Donovan McNabb a retired American professional football player who has a net worth of $30 million. Donovan McNabb played in the NFL for 13 seasons from 1999 to 2011, mostly with the Philadelphia Eagles. Among his accomplishments, he led the team to eight playoff appearances, five NFC East division championships, five NFC championship games, and Super Bowl XXXIX. Additionally, McNabb is only the fourth NFL quarterback to notch over 30,000 passing yards, 200 touchdown passes, 3,000 rushing yards, and 20 rushing touchdowns.
Donovan McNabb was born on November 25, 1976 in Chicago, Illinois. As a teen, he went to Mount Carmel High School, where he played on the football team. A star player, he helped his team win the 1991 State Championship over Wheaton Central. As a senior, McNabb led the team to a Chicago Prep Bowl championship. Beyond football, he also excelled in track and field in high school.
For his higher education, McNabb chose to enroll at Syracuse University on a football scholarship. After redshirting his first year in 1994, he went on to start every game during his collegiate career, amassing a record of 35-14. Notably, he completed the longest touchdown pass in Syracuse history, a 96-yard throw. As a result, McNabb was named Big East Conference Rookie of the Year. During his junior season, he recorded 2,892 yards to set another school record. As a senior, McNabb led Syracuse to an Orange Bowl berth, and tied a single-season school record for touchdown passes with 22. In 1998, he was a finalist for the Heisman Trophy.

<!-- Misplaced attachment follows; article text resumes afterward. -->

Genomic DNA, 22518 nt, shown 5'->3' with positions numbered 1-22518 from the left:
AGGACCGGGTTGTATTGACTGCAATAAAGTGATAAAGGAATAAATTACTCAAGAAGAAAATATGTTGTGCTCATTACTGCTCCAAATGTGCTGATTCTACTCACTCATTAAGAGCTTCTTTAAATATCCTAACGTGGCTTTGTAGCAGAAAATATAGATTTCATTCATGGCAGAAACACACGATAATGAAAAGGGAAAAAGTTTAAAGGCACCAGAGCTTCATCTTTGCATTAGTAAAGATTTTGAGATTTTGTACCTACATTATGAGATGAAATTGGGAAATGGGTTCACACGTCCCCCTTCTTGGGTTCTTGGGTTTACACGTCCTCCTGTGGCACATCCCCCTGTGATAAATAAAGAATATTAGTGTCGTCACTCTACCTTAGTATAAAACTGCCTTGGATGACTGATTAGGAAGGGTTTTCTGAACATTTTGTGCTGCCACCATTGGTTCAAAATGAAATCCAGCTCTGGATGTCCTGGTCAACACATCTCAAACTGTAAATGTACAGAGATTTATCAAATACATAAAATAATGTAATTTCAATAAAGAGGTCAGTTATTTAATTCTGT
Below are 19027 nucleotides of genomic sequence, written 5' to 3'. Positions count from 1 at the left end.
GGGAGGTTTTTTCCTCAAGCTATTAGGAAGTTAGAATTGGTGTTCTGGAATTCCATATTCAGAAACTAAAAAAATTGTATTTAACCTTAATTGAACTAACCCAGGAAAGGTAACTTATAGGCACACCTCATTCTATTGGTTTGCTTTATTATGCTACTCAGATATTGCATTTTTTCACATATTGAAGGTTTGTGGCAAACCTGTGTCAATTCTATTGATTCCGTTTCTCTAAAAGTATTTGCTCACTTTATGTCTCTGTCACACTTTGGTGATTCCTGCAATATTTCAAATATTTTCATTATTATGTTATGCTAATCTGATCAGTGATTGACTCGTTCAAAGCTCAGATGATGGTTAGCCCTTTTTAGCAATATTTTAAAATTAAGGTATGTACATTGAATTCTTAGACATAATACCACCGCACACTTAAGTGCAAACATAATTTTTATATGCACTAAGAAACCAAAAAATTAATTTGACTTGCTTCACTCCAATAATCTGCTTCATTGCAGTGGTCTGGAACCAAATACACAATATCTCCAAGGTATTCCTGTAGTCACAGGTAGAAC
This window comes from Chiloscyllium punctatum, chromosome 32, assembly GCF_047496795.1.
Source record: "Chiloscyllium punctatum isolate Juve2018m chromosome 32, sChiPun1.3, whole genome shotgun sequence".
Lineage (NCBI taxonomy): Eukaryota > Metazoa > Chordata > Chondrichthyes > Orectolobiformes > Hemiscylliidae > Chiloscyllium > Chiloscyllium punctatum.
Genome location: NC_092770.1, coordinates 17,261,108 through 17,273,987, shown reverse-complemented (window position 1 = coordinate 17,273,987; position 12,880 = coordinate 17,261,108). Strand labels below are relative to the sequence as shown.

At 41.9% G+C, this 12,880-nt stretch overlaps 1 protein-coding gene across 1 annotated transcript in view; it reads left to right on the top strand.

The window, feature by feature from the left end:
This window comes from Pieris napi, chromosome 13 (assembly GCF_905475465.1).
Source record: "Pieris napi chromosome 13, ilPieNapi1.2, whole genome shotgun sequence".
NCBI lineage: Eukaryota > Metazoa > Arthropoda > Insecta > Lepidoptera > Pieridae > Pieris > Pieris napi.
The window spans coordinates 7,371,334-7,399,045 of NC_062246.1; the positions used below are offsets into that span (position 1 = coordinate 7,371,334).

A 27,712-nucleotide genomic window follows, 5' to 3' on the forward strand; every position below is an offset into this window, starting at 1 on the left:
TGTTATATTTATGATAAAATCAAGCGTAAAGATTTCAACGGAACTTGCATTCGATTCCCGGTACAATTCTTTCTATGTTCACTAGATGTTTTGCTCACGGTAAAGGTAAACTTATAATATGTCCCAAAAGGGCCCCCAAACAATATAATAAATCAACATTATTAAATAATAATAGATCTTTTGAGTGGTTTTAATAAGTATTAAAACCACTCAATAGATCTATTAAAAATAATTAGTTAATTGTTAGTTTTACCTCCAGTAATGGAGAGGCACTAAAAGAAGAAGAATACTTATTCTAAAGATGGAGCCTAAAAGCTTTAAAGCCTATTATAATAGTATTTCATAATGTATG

In the 1999 NFL draft, McNabb was selected in the first round with the second overall pick by the Philadelphia Eagles. He made his first career start at home in a game against Washington in November, completing eight of 21 passes for 60 yards in a 35-28 victory. Later in the month, McNabb threw his first NFL touchdown pass in a home loss to the Indianapolis Colts. In 2000, he had his first full season as an NFL starter, and made his primetime debut on ESPN in a home win against the Atlanta Falcons. McNabb went on to record a number of major achievements, including 125 rushing yards in a game against Washington and a career-high 390 passing yards and four touchdowns in a win over the Cleveland Browns. Moreover, he led the Eagles to their first playoff appearance since 1996. With his 629 rushing yards in 2000, McNabb became only the third quarterback in 30 years to lead his team in rushing.
McNabb had another strong season in 2001, leading the Eagles to an 11-5 season and their first NFC East title in 13 years. They went on to the NFC championship game, which they lost to the St. Louis Rams. More success came in 2002, when McNabb led the Eagles to a franchise record of 140 points over four games. Despite a slow start in 2003, he once again led the team to the NFC championship game, and became the first quarterback to rush for more than 100 yards in a postseason game.